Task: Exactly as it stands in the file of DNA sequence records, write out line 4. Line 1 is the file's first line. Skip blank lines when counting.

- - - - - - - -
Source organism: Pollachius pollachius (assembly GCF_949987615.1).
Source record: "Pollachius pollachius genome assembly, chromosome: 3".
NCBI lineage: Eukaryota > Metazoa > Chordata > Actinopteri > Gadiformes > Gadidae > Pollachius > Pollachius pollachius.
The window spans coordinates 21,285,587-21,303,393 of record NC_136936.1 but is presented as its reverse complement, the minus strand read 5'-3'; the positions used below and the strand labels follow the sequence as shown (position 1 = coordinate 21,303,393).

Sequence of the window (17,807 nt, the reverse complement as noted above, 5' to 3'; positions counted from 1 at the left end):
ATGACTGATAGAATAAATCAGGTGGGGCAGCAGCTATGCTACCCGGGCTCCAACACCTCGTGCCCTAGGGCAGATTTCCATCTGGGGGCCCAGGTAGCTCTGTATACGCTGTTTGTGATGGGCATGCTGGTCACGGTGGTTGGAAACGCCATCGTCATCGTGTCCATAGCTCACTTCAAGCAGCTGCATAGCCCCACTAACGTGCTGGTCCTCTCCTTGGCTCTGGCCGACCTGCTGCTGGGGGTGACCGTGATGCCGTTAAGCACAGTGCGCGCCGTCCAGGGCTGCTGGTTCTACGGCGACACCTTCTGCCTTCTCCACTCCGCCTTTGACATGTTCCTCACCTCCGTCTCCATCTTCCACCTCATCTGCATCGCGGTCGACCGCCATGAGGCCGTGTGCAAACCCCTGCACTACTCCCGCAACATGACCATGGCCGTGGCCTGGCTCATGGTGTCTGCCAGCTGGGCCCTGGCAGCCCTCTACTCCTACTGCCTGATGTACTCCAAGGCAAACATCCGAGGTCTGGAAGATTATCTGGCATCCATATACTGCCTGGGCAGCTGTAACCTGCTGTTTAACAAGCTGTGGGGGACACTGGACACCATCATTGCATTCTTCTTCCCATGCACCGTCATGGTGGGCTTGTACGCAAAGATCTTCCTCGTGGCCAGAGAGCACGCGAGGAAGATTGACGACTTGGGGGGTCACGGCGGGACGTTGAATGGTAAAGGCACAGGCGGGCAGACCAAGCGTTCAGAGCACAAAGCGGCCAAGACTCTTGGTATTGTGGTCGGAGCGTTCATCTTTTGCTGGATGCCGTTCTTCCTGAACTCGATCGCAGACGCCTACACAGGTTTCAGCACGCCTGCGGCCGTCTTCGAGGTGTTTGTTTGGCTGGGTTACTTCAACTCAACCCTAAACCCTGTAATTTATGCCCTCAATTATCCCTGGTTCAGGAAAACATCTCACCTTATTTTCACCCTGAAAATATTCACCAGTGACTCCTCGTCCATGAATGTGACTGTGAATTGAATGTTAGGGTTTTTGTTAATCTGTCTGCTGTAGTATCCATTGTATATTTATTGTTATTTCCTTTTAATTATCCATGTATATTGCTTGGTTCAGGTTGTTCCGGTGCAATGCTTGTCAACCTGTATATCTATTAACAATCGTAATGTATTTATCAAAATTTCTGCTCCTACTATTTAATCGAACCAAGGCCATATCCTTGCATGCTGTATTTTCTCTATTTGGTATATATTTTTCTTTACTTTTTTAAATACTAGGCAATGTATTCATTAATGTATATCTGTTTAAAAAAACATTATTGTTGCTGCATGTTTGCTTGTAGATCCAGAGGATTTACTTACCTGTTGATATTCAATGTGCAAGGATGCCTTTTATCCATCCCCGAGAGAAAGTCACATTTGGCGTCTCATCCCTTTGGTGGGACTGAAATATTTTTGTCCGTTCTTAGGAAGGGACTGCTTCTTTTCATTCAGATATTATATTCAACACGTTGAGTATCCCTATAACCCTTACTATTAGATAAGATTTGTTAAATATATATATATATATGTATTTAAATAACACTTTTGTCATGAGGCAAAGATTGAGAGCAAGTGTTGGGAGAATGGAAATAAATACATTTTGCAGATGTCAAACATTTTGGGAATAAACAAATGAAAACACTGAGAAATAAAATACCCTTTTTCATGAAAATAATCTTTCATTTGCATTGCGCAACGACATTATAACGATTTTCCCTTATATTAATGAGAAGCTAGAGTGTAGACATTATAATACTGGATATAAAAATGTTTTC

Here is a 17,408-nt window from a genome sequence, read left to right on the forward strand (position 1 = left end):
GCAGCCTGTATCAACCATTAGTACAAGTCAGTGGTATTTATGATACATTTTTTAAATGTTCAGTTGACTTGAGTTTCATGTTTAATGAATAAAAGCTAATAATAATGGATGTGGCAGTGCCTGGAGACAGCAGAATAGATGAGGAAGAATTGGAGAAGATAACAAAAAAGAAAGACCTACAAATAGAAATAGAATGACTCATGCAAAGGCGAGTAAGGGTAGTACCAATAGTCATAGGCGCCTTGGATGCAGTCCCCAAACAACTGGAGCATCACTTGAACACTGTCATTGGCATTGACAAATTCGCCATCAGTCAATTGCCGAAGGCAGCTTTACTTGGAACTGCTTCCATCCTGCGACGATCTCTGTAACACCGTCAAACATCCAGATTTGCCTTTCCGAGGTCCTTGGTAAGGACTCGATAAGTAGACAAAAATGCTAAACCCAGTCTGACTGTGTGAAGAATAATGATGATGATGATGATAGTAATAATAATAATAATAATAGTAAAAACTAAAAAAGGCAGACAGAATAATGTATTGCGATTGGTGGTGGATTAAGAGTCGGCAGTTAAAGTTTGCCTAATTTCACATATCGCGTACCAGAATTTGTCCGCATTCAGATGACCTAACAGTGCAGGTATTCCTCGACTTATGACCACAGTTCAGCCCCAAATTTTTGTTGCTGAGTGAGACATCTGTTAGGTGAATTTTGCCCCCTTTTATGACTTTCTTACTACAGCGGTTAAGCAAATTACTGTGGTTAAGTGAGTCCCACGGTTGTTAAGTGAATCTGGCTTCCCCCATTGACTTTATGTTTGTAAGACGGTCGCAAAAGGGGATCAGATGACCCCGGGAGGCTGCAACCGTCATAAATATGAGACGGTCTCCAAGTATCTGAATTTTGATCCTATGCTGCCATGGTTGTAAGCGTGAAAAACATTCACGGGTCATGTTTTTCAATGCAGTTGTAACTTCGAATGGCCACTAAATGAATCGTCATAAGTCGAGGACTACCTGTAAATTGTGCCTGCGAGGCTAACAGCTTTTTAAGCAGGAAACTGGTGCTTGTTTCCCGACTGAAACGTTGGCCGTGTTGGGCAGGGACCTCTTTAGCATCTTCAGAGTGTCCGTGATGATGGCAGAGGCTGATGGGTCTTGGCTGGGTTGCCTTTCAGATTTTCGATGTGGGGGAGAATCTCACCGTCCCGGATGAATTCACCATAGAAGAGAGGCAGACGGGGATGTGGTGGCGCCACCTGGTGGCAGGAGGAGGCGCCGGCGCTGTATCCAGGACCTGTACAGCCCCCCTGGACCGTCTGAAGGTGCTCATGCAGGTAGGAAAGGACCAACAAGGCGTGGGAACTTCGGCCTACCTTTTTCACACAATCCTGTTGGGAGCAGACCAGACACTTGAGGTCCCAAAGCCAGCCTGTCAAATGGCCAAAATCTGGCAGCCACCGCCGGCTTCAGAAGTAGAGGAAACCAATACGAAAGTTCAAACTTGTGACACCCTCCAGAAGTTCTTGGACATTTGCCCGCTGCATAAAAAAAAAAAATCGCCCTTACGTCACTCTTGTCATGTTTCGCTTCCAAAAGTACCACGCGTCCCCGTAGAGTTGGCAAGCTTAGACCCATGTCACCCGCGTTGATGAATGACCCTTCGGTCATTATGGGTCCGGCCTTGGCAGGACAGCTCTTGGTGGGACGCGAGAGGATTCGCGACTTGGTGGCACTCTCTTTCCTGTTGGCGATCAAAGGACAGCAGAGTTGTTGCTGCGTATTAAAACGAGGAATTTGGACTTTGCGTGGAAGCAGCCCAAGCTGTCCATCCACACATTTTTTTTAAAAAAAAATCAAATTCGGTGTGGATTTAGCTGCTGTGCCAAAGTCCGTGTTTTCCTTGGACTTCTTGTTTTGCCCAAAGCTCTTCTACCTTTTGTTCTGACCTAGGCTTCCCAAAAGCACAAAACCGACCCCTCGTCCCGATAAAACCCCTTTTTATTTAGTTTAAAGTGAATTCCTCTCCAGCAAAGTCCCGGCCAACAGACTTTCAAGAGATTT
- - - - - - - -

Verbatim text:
The window spans coordinates 21,285,587-21,303,393 of record NC_136936.1 but is presented as its reverse complement, the minus strand read 5'-3'; the positions used below and the strand labels follow the sequence as shown (position 1 = coordinate 21,303,393).